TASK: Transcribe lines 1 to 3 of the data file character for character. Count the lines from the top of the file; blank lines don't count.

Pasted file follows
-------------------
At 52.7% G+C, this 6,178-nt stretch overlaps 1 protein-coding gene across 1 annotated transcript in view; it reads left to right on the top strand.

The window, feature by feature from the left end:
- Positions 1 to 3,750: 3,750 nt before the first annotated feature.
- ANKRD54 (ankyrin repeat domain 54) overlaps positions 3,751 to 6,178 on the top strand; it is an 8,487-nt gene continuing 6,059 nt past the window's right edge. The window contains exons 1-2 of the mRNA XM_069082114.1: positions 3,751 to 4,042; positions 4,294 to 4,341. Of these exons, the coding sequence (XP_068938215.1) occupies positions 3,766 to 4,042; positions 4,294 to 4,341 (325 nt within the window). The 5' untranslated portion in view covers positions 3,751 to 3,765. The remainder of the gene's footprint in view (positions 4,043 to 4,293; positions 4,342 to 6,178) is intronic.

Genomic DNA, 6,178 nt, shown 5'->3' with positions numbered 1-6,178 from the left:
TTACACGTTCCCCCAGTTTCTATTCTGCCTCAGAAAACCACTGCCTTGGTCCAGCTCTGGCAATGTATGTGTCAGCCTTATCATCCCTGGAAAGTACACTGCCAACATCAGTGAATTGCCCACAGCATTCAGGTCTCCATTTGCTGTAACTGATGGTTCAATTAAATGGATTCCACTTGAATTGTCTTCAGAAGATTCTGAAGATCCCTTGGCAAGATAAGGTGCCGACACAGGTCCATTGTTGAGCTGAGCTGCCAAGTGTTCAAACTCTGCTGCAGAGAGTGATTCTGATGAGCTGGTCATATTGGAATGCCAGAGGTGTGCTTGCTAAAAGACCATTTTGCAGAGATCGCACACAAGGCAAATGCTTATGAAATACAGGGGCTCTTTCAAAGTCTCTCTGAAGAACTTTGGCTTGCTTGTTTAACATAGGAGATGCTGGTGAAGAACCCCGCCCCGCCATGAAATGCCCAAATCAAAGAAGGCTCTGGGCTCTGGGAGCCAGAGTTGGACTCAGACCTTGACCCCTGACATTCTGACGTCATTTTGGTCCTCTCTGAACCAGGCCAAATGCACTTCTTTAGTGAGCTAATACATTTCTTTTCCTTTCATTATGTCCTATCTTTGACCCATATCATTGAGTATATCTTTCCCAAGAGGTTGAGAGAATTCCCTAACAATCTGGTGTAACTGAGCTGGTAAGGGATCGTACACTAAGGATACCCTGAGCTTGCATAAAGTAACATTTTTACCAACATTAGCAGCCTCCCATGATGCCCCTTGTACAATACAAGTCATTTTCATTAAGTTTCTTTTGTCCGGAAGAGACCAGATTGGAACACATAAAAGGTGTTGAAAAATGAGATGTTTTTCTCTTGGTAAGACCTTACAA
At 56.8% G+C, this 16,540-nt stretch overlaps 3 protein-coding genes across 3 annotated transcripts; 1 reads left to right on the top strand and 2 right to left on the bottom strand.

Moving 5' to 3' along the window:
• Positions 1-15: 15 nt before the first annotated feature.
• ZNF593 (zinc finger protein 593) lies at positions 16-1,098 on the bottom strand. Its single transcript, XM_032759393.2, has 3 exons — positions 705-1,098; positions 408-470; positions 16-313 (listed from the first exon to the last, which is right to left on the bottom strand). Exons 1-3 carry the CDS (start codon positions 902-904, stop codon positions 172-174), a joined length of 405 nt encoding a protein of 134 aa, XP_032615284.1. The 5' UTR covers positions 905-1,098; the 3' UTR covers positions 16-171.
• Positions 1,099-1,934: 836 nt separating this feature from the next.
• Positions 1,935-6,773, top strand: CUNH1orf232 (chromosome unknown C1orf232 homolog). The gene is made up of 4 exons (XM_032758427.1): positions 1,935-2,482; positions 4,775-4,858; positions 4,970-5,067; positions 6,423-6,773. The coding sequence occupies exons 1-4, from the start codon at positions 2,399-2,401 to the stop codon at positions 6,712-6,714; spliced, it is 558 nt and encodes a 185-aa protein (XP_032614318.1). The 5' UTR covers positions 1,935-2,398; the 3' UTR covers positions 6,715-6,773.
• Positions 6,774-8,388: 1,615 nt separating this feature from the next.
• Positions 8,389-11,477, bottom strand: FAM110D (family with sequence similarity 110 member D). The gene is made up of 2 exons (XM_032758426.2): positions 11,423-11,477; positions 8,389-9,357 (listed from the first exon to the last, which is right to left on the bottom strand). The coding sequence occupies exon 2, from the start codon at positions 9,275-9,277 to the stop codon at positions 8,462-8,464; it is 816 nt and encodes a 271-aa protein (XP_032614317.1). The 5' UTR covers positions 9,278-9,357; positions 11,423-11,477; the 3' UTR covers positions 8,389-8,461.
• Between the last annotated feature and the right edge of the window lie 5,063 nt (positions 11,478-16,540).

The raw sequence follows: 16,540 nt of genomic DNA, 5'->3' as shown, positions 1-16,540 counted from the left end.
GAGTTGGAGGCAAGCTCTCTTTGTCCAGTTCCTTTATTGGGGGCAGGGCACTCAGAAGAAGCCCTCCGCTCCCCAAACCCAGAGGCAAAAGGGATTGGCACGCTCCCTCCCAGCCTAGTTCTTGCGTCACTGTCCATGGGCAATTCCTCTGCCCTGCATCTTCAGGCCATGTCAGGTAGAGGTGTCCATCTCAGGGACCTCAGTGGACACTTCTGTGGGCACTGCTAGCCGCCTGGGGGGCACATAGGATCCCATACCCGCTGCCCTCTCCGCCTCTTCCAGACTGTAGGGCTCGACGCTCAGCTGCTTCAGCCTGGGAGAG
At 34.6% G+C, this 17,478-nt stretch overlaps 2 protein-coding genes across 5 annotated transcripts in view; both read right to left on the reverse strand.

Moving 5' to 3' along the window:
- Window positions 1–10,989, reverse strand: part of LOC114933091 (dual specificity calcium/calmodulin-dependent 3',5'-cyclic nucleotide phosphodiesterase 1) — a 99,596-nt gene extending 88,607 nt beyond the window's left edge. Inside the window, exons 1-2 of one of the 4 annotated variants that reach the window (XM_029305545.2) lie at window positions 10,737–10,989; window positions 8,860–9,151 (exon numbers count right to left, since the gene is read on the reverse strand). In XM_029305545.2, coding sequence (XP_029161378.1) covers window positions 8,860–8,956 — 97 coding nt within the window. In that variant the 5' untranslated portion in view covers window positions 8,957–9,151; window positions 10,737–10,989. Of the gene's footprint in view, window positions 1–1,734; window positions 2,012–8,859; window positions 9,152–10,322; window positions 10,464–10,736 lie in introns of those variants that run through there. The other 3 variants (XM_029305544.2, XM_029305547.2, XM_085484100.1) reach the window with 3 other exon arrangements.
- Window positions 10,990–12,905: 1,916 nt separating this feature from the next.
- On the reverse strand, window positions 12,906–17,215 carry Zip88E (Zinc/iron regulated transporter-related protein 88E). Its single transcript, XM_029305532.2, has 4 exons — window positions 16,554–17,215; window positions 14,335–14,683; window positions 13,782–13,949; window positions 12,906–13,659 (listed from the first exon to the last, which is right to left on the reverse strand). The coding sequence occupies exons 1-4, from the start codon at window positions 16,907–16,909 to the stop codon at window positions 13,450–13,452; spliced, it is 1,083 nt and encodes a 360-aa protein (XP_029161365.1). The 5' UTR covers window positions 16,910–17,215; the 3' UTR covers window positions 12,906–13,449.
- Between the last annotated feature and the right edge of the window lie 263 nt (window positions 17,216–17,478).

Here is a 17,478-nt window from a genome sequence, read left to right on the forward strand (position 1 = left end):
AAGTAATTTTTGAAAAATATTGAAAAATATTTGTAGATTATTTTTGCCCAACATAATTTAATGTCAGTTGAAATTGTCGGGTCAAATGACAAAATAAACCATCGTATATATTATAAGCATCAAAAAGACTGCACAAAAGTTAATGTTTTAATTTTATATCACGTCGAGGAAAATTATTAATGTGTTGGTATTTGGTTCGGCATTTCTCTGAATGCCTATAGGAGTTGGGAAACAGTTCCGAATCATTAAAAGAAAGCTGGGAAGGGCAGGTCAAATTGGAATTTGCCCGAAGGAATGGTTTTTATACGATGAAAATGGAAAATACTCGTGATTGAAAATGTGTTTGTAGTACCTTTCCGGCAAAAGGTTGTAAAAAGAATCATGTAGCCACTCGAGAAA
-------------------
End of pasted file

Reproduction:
At 52.7% G+C, this 6,178-nt stretch overlaps 1 protein-coding gene across 1 annotated transcript in view; it reads left to right on the top strand.

The window, feature by feature from the left end:
- Positions 1 to 3,750: 3,750 nt before the first annotated feature.